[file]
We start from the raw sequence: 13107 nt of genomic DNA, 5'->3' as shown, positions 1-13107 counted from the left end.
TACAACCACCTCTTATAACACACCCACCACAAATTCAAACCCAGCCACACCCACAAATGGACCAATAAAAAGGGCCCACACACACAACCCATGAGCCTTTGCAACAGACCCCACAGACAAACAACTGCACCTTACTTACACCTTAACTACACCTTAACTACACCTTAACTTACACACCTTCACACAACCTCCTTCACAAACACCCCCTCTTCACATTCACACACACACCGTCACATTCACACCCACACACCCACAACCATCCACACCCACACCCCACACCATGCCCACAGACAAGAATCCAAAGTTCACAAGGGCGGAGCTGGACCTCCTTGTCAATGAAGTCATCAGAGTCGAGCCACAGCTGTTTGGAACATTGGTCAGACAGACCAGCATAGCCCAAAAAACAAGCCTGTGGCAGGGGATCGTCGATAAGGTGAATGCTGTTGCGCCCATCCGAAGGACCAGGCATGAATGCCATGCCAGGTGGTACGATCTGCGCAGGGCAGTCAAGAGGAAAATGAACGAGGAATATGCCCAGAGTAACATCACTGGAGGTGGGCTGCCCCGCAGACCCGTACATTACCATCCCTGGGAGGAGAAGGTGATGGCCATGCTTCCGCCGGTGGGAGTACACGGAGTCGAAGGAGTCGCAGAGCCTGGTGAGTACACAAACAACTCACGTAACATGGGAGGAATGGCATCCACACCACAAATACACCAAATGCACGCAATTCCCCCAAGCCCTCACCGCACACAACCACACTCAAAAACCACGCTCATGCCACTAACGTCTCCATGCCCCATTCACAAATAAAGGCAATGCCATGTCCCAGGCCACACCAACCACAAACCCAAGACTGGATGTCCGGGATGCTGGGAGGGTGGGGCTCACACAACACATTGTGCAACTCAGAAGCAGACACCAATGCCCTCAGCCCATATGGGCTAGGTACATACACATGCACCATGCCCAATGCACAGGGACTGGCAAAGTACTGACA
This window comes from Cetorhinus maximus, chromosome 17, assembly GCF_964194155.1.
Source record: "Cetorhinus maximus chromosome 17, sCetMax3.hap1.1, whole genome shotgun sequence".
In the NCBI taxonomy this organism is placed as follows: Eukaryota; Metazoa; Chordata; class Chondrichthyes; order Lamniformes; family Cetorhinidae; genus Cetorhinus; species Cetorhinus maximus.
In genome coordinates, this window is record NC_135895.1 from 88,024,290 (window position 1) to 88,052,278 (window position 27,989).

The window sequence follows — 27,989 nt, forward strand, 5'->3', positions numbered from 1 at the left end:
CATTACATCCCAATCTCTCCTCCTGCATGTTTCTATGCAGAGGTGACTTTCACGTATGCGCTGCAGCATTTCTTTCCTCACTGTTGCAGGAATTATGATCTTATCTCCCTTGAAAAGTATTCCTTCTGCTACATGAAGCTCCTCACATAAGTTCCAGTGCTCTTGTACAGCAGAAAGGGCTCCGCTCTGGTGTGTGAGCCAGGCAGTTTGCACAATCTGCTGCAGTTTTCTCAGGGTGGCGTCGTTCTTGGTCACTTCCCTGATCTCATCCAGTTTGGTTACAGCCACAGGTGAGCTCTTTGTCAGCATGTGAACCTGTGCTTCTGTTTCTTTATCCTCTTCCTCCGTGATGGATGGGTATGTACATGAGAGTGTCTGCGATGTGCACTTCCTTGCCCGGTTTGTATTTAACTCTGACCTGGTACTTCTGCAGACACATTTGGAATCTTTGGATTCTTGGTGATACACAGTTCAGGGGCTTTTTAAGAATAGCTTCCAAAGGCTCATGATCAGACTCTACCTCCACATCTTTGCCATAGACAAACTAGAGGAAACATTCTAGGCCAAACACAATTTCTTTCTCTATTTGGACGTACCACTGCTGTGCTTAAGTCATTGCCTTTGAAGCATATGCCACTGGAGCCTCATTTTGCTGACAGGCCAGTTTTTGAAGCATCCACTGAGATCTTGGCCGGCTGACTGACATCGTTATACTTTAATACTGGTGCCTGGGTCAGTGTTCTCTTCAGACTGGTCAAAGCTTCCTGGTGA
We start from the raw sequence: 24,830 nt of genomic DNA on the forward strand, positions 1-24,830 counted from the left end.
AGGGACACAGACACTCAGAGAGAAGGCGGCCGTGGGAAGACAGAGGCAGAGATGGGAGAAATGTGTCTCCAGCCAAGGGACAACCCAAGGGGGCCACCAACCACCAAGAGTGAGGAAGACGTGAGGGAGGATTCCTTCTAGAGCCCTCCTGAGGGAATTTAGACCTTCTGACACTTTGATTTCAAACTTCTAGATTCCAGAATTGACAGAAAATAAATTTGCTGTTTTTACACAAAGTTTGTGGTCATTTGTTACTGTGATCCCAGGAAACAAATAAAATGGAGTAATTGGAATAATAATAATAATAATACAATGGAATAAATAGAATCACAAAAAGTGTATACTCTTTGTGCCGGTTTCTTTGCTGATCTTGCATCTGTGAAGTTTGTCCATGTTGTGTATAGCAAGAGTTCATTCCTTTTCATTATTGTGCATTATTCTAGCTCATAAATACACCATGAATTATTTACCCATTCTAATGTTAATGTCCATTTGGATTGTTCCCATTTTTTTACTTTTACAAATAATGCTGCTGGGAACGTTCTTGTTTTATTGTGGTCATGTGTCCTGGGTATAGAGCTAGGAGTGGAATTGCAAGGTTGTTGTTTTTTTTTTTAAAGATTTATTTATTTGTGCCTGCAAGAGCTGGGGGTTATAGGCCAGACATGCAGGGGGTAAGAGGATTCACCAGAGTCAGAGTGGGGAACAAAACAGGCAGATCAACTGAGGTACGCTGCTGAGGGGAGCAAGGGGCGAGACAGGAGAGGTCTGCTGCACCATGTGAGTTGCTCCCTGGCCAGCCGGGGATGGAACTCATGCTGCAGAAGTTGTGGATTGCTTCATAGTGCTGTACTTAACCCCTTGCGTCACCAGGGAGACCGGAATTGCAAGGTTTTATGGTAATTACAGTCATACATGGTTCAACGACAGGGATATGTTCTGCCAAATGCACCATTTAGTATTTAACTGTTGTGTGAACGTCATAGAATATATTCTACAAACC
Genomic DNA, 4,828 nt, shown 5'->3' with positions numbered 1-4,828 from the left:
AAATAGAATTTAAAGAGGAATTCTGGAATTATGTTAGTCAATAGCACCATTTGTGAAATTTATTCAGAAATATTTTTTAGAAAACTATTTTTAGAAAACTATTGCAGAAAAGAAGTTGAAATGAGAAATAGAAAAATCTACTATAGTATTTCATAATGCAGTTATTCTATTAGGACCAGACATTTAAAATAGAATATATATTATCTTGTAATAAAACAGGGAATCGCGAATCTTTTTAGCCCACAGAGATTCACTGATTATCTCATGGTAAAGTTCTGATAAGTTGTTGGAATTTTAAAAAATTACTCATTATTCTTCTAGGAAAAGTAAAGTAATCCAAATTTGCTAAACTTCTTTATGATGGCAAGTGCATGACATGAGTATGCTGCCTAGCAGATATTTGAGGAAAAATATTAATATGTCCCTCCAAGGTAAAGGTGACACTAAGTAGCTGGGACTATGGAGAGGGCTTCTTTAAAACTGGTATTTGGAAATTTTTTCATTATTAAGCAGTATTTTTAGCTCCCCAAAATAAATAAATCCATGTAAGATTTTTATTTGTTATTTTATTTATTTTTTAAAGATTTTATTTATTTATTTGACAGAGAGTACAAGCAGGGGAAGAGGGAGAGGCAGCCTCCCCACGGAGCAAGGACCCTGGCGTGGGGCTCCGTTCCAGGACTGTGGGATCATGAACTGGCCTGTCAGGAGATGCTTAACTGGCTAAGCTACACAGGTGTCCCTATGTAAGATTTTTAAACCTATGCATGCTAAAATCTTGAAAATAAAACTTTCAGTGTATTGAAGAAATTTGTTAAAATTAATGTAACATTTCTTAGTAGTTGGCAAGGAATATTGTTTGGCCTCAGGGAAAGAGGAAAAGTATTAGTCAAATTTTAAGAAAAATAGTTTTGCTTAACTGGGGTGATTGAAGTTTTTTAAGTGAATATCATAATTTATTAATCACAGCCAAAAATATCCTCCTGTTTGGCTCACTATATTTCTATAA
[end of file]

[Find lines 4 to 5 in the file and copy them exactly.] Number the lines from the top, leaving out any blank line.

Source record: "Cetorhinus maximus chromosome 17, sCetMax3.hap1.1, whole genome shotgun sequence".
In the NCBI taxonomy this organism is placed as follows: Eukaryota; Metazoa; Chordata; class Chondrichthyes; order Lamniformes; family Cetorhinidae; genus Cetorhinus; species Cetorhinus maximus.